Wednesday, April 25, 2012


It's time we got back to the basics.  Many, if not most, contract disputes involve questions of contract interpretation.  Judge David James of the Armed Services Board of Contract Appeals (ASBCA) recently has reminded us of these rules, citing precedent from the Court of Appeals for the Federal Circuit (CAFC).  The language Judge James was asked to interpret is the following:
This chart depicts by size what the Government anticipates ordering under the resultant contract.  Each delivery order issued will stipulate exactly what sizes and quantifies the Government will require for delivery.
The contractor argued that if the quantities ordered varied from what was anticipated, there would be an upward or downward price adjustment.  Applying the rules of contract interpretation, Judge James disagreed with the contractor and held that the size tariff chart did not guarantee that the percentage of each size to be ordered would conform to the size tariff percentage for each such size.  So what are the rules of interpretation he applied?

The following rules have been stated over and over again in CAFC and ASBCA opinions:
  1. "In resolving disputes involving contract interpretation, we begin by examining the plain language of the contract."
  2. We construe a contract "to effectuate its spirit and purpose giving reasonable meaning to all parts of the contract."
  3. The threshold question is whether the plain language of the contract "supports only one reading or supports more than one reading and is ambiguous."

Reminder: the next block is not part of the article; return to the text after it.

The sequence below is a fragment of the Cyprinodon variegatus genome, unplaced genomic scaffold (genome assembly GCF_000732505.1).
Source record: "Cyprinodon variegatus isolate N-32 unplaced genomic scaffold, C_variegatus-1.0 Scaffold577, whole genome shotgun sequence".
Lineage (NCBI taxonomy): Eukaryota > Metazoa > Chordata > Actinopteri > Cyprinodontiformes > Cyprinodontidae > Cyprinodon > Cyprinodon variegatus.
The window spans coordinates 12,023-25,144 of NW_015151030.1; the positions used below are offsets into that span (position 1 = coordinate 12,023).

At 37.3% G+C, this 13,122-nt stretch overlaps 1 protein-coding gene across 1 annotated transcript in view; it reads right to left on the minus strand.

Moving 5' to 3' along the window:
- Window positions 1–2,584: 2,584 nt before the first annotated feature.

4. If a contract is susceptible of more than one reasonable interpretation, it is ambiguous.  But both interpretations must fall within a "zone of reasonableness."
  5. In choosing between competing reasonable interpretations of an ambiguous contract provision, the general rule of contra proferentem requires the ambiguity to be resolved against the drafter
  6. An exception to the rule of contra proferentem arises when an ambiguity is to "patent and glaring" that it is unreasonable for a contractor not to discover it and inquire.
After stating these rules, Judge James examined dictionary definitions of the word "anticipate" and determined the word does not denote or connote exactitude.  Therefore, the contractor's interpretation was not within the zone of reasonableness.

Keep these rules of contract interpretation close.  They have been repeated over and over again by the judicial tribunals dealing with government contracts.  Both sides to a contract interpretation dispute should be guided by these principles.  Perhaps by paying more attention to the law announced by these tribunals, we can resolve more disputes short of full blown litigation.   Other posts at

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